Mining company sentenced after worker death
A recent media article released on 9th May by Work Safe New Zealand discusses the importance of identifying critical risks in workplaces, and that these risks should be managed effectively.
“Mining company Oceana Gold has been sentenced, after the death of a worker in July 2016. They appeared in Tauranga District Court for sentencing in March and a decision was released yesterday.
The worker had been driving an earthmoving machine underground when it fell 15 metres off a vertical edge.
Our investigation found that Oceana Gold had failed to develop and implement a safe system of work for the creation of 1.5 metre high bunds above vertical slopes.
Oceana Gold had identified the risk and the solution of bunds to reduce the risk of a vehicle falling into a void. However, they had not effectively mitigated the risks involved in implementing that solution.
“Health and safety law requires every business to manage risks to workers. It’s a non-negotiable requirement and this case has highlighted that the requirement extends to the risks inherent in the actions taken to mitigate known risks,” WorkSafe’s Acting General Manager High Hazards and Energy Safety Craig Marriott said.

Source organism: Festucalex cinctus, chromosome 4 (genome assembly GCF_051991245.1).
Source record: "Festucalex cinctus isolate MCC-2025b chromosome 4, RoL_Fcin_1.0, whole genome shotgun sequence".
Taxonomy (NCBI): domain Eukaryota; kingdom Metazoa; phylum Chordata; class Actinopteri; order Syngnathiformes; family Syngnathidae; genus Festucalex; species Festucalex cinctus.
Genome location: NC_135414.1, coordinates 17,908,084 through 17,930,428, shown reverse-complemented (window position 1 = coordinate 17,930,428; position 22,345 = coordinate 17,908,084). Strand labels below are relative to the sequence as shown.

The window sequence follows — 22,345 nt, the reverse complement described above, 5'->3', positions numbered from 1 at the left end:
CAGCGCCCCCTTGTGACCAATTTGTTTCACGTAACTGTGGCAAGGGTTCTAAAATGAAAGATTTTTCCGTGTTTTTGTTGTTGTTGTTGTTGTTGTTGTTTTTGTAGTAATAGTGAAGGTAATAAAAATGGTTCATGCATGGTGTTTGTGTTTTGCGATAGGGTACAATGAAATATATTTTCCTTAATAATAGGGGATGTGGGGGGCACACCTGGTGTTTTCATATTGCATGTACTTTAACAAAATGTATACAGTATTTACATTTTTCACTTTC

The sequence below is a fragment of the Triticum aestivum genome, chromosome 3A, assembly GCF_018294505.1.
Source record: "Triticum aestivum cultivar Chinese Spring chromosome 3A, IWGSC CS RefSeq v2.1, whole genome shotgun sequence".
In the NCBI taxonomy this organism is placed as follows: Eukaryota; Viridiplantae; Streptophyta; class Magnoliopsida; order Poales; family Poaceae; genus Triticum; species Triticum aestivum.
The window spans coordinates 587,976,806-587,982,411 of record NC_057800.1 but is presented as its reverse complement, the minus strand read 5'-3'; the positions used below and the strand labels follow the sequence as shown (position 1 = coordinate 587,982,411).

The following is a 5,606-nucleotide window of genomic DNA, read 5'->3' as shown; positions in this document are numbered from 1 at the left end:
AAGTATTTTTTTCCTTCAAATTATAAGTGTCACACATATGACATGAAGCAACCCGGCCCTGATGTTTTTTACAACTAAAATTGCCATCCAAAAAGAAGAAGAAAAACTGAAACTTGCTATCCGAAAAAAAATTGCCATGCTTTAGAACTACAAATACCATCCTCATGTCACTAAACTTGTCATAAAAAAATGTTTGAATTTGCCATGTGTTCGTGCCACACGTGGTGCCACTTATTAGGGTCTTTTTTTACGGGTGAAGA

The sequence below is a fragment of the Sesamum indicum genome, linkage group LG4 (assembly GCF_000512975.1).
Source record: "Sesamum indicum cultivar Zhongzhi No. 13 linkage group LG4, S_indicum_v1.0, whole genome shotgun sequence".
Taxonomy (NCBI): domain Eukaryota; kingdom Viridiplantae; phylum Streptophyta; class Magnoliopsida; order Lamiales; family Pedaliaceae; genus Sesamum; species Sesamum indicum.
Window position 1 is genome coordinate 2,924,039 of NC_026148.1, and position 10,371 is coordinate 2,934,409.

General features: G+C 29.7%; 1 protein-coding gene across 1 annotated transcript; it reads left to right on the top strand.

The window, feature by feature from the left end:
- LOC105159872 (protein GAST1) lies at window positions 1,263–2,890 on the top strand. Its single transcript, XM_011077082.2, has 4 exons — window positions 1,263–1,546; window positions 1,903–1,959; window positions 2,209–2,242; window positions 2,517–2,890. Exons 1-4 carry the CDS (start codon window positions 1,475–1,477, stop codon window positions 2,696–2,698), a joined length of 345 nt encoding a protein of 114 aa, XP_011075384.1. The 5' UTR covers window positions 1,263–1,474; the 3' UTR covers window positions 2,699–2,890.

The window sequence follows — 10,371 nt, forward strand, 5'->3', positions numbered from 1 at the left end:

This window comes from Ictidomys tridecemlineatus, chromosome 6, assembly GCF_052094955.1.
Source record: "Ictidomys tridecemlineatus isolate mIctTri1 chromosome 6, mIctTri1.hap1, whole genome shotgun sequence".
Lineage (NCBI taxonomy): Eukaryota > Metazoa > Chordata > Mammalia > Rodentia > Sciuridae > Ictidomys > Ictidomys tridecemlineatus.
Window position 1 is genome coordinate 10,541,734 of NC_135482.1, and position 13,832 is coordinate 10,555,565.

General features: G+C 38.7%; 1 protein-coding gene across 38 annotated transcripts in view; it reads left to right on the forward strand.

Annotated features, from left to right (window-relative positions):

Following the incident, Oceana Gold developed an innovative, non-industry-standard procedure for placing steel bollards along open slopes, to stop an incident like this from happening again.
- A final fine of $378,000 was imposed.
- Reparations of $350,000 were ordered.
- Voluntary reparations totalling $660,000 have already been paid.
- Costs of $3672 were ordered.
- Oceana Gold (New Zealand) Limited was charged under sections 36(1)(a), 48(1) and (2)(c) of the Health and Safety at Work Act 2015.
- Being a PCBU failed to ensure, so far as was reasonably practicable, the health and safety of workers who work for the PCBU, while at work in the business or undertaking, namely working at the Waihi underground mine and that failure exposed workers, to a risk of death or serious injury arising from a fall from height.
- The maximum penalty is a fine not exceeding $1.5 million.”
Last updated: 9 May 2018